An unexamined life is not worth living.

Saturday, September 25, 2010

Memorizing Chess Openings

During Canadian Chess Championship in 2002, I had a pretty odd incident related to memorizing opening variations. In round 4 game I forgot my preparation literally on the next move after we entered the line I had prepared. I lost that game without putting up much resistance. In round 8 game, however, I without any particular effort played to 33rd move from my opening preparation and got a winning position, later managing to convert my advantage. How could this have possibly happened to the same player, in the same tournament?

In reality both examples had little to do with my memory being bad on one day, and good on another, but rather with how familiar I was with the ideas of each line. The line I chose in round 4 was prepared for that particular game; it was a suspicious sideline, and Black had to play carefully after violating some basic opening principles. Round 8, on the other hand, followed a line that I had played a lot with both colours in the past, and before the game I simply refreshed my memory and looked up the particulars. That being said, my round 8 opponent had also been well familiar with that line; he lost partially because he had been anticipating me to play other lines, and did not refresh this particular variation in his mind before our game. Below are the actual examples.

Glinert – Jiganchine, Richmond, 2002, Round 4 (Replay the game in the viewer, or watch a youtube video with full analysis)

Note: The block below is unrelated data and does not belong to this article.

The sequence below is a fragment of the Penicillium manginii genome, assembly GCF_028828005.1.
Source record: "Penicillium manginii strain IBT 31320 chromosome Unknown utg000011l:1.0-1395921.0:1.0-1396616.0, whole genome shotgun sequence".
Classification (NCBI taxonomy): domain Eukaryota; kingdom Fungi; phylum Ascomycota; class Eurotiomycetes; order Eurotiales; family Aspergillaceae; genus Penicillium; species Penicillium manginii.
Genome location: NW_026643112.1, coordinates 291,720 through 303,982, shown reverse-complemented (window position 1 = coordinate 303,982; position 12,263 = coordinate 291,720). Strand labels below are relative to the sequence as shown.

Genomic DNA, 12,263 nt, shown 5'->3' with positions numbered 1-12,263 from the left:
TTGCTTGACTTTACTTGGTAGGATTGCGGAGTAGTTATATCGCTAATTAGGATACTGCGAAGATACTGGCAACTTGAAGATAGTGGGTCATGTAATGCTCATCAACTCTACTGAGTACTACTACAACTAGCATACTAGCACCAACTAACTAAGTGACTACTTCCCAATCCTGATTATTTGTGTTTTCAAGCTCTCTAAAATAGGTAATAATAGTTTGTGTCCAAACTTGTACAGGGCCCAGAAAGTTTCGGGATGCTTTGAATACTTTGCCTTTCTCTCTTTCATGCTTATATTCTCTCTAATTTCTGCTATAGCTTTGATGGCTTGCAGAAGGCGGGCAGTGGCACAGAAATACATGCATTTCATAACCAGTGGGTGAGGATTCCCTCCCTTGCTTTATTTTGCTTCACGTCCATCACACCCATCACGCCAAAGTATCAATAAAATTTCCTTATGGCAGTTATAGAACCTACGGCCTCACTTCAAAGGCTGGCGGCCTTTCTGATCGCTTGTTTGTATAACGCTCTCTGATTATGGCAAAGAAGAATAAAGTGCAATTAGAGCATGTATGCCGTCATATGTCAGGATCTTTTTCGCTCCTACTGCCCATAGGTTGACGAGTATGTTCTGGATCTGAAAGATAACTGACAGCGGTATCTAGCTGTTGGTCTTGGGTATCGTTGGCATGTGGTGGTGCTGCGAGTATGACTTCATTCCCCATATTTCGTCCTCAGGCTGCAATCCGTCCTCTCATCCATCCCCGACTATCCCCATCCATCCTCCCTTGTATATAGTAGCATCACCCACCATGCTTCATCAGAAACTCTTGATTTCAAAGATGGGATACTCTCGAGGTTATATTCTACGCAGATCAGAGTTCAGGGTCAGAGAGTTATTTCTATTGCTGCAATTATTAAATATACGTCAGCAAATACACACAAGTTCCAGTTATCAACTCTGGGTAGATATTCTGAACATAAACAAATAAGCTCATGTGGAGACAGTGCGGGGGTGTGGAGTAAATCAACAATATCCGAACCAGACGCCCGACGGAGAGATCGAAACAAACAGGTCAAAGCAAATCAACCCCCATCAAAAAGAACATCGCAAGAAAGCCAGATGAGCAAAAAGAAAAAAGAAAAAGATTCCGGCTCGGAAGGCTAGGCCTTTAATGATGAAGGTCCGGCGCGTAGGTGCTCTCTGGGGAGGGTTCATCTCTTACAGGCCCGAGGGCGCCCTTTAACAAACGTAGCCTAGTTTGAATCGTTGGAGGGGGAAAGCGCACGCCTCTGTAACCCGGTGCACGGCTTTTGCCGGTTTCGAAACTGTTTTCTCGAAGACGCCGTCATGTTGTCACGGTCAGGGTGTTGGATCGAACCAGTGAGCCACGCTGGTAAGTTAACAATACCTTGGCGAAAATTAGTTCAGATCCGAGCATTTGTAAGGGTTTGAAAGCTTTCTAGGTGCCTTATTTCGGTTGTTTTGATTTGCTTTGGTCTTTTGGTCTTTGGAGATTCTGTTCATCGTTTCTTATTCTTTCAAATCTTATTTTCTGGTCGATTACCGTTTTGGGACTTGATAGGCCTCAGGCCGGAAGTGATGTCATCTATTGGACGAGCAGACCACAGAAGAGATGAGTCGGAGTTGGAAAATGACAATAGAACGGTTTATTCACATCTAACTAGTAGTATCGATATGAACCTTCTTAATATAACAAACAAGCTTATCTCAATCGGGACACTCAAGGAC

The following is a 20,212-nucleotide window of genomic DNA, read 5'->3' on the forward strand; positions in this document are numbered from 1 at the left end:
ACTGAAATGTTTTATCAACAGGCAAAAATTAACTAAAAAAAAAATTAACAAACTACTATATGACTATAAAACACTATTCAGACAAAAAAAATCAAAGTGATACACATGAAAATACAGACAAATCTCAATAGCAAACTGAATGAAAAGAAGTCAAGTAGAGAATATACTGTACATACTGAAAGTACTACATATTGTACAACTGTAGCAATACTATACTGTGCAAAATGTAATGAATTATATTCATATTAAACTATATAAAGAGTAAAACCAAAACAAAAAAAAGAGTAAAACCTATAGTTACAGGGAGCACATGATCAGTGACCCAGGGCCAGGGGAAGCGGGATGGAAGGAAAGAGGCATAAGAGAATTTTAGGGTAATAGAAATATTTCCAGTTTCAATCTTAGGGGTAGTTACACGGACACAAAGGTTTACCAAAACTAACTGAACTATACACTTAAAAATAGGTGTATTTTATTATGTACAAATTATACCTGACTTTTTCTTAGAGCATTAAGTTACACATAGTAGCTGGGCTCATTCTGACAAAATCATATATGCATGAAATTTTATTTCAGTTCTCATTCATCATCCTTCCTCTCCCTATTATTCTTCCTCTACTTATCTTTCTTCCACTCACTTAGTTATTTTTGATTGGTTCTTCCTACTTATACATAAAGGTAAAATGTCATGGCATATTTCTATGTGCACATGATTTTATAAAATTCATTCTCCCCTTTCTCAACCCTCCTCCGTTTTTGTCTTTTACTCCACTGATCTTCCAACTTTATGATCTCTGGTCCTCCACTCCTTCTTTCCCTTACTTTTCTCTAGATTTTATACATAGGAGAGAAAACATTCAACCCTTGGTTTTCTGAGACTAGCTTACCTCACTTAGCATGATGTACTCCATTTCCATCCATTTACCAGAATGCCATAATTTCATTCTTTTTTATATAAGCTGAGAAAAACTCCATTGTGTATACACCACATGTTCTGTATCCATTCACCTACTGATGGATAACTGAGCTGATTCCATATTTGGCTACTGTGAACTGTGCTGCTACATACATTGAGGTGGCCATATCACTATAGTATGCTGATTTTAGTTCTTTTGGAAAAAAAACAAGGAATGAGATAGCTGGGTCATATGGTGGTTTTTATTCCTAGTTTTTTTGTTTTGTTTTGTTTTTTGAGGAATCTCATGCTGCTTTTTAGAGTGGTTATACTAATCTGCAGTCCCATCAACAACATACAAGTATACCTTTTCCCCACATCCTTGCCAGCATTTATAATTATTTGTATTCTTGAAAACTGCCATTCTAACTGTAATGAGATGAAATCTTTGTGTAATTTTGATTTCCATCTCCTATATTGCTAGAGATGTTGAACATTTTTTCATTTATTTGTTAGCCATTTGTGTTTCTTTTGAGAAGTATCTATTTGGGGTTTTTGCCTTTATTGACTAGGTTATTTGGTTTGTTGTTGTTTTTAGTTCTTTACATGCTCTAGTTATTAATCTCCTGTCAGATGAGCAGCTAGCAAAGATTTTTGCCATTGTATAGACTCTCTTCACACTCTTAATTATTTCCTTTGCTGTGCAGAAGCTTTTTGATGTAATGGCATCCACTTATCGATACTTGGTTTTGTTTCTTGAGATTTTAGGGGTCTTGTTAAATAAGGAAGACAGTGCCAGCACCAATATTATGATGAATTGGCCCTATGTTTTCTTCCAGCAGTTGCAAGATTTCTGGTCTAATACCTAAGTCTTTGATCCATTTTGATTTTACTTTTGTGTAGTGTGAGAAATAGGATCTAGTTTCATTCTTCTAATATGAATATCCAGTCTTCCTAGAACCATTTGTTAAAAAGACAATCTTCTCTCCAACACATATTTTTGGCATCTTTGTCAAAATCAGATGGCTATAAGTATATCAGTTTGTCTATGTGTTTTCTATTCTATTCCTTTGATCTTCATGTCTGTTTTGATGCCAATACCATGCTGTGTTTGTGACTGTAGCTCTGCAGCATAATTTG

Black to move
In the Panov attack, Black ventured with a very rare Qa8 and Rd8, to which White responded in a logical way with Bd2 and Ne5. I had planned to play along Krogius,N-Kortchnoi,V/Tbilisi 1966 where Kortchnoi continued with 12… Nf6, defending his kingside, and opening up the d file. I had been looking at that game several hours before the clocks were started! Instead I played 12… Nxe5?!, and lost because of difficulties getting Bc8 into the game.

Jiganchine – Sokourinski, Richmond 2002, Round 8 (Replay the fully annotated game)
image  White to move
We are in the end of a somewhat forced opening/endgame variation – also in the Panov attack. Black had just finally regained a pawn with 32… Kxf3?!, but the cost is too high: his king is cut-off, and White threatens to transfer the king to d4. With the prepared (just before the game) 33. b4! White frees up the king from guarding b2, and has excellent chances to win the game.

I’d also summarize as to main reasons I think chess players have a hard time forgetting their chess openings (I am sure you can think up a few more)

  1. Not familiarizing themselves with ideas, but rather trying to remember individual moves – that just never works, at least not for me!
  2. Getting confused by move orders. You can even remember the ideas, but playing them in a wrong order is pretty common
  3. Confusing similar variations. Often I remember that a particular move has to be played, but it actually applies to a different position with similar characteristics
  4. A non-forced nature of the opening. Glinert-Jiganchine is a concrete position, but the threats have not materialized just yet.